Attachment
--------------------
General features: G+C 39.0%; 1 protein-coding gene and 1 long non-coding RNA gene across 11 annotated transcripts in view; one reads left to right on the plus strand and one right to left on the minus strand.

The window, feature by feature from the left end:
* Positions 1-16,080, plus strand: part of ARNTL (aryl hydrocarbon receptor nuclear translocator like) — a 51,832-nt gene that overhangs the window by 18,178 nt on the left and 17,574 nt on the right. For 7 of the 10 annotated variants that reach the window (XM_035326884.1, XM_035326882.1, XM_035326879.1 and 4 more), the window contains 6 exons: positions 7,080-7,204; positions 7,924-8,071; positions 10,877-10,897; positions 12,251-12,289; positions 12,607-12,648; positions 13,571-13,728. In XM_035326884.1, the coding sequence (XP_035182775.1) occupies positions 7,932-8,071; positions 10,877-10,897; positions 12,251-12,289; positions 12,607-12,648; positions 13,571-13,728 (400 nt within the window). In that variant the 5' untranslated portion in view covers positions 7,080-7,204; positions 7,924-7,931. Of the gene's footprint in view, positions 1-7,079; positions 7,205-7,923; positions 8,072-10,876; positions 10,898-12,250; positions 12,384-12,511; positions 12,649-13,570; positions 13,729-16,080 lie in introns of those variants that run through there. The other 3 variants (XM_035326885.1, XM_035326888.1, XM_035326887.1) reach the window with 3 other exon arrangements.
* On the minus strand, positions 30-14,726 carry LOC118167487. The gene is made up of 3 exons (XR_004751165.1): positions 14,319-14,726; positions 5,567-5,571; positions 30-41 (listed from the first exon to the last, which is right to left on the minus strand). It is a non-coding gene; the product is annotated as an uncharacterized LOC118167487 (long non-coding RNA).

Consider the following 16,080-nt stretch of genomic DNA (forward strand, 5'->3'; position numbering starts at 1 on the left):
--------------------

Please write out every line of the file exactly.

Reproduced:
General features: G+C 39.0%; 1 protein-coding gene and 1 long non-coding RNA gene across 11 annotated transcripts in view; one reads left to right on the plus strand and one right to left on the minus strand.

The window, feature by feature from the left end:
* Positions 1-16,080, plus strand: part of ARNTL (aryl hydrocarbon receptor nuclear translocator like) — a 51,832-nt gene that overhangs the window by 18,178 nt on the left and 17,574 nt on the right. For 7 of the 10 annotated variants that reach the window (XM_035326884.1, XM_035326882.1, XM_035326879.1 and 4 more), the window contains 6 exons: positions 7,080-7,204; positions 7,924-8,071; positions 10,877-10,897; positions 12,251-12,289; positions 12,607-12,648; positions 13,571-13,728. In XM_035326884.1, the coding sequence (XP_035182775.1) occupies positions 7,932-8,071; positions 10,877-10,897; positions 12,251-12,289; positions 12,607-12,648; positions 13,571-13,728 (400 nt within the window). In that variant the 5' untranslated portion in view covers positions 7,080-7,204; positions 7,924-7,931. Of the gene's footprint in view, positions 1-7,079; positions 7,205-7,923; positions 8,072-10,876; positions 10,898-12,250; positions 12,384-12,511; positions 12,649-13,570; positions 13,729-16,080 lie in introns of those variants that run through there. The other 3 variants (XM_035326885.1, XM_035326888.1, XM_035326887.1) reach the window with 3 other exon arrangements.
* On the minus strand, positions 30-14,726 carry LOC118167487. The gene is made up of 3 exons (XR_004751165.1): positions 14,319-14,726; positions 5,567-5,571; positions 30-41 (listed from the first exon to the last, which is right to left on the minus strand). It is a non-coding gene; the product is annotated as an uncharacterized LOC118167487 (long non-coding RNA).

Consider the following 16,080-nt stretch of genomic DNA (forward strand, 5'->3'; position numbering starts at 1 on the left):